Mr. Gordon Spencer, with Nix, Spencer, Herolz, Durham, Inc., reviewed the bids on site work at Kingwood High School in March 1978. The school board approved the low bid of $356,600.00 with W. T. Byler for 180 calendar days

    Addtional work (and costs) were approved by the school board in June 1978, including purchase and installation of 500 tons of lime stabilization, for grading and sitework, for $45,000.00, and adding a Centrifugal Chiller for $21,000.00 

    In November 1978, it was decided to name the new high school Kingwood High School.

    At a meeting in December 1978, the school board voted that the school mascot would be the Mustangs and the colors would be Navy Blue, Columbia Blue, and White, which were the selections made by over 50% of the Humble High School 9th graders and the students at the Kingwood Middle School.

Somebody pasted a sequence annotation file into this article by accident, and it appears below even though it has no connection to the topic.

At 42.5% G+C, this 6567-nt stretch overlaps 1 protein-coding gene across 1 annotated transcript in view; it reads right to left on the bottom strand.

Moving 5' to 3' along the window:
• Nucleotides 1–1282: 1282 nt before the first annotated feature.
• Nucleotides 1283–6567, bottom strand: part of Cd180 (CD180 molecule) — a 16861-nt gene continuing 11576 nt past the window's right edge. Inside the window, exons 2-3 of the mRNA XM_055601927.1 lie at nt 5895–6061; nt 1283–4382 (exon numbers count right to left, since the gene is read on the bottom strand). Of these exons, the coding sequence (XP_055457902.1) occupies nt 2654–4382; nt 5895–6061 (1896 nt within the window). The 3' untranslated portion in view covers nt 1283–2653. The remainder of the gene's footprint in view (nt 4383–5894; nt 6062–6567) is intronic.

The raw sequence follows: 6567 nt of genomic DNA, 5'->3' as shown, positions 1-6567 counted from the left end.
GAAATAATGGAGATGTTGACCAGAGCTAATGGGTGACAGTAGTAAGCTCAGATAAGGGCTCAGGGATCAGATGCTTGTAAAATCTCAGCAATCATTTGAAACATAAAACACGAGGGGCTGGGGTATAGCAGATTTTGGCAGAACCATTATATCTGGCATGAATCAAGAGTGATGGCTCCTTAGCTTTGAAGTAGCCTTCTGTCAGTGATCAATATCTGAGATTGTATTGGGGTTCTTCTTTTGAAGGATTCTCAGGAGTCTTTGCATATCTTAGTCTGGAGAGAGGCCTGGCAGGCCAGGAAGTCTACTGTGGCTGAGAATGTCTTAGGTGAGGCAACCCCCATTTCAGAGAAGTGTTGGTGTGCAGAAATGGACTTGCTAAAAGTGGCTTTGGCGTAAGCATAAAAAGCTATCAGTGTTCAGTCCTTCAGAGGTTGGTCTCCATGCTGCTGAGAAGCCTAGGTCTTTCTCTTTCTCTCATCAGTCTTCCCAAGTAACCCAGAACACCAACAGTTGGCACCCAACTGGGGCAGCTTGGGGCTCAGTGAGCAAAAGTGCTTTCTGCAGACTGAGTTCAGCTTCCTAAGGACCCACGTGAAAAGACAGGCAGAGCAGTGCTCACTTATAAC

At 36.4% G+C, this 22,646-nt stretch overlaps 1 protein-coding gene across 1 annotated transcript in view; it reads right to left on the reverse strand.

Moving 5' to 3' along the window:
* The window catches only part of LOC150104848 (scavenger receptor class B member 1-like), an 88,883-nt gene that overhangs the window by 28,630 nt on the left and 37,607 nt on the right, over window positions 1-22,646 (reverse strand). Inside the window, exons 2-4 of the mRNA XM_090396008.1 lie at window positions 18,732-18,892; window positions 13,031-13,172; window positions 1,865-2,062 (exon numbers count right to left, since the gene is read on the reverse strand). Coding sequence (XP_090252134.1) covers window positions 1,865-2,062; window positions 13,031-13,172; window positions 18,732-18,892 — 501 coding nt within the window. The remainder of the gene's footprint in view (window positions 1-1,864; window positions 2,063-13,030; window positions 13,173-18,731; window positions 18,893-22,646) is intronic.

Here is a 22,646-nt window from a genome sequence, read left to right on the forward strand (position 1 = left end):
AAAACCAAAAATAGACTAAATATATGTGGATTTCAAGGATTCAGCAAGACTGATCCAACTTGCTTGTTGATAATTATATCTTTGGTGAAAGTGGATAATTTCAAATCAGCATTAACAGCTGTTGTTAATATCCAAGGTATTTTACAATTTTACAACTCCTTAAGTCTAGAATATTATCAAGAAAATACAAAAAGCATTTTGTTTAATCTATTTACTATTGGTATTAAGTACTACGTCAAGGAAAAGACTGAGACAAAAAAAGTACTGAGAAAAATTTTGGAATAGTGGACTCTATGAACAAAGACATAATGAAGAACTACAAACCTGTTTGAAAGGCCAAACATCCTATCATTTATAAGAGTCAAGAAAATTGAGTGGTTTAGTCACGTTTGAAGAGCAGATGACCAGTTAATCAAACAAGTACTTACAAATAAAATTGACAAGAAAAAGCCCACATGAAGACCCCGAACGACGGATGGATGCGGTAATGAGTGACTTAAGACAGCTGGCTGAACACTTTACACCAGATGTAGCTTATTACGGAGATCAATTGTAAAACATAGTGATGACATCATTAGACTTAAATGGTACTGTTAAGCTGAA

By Januay 1979, there were concerns that the school would not be completed in time to open school in the Fall of 1979.  The school board began discussing alternative plans for that year.  The timing of the completion of construction was a grave concern for the remainder of the year.

    In February 1979, Mr. Gordon Spencer (with Spencer, Herolz, Durahm, Inc) was optimistic that the school would be ready by August 15th unless there were serious complications.  The School board  also approved the purchase of Band Uniforms for KHS from Sol Frank for $18,475. 

    There was an approval of the furniture bid for KHS at $251,331.21 in March 1979.

    In May 1979, Cafeteria & Supply bids approved for $3,927.19

    The contract to supply band instruments was awarded in June 1979 for $65,466.90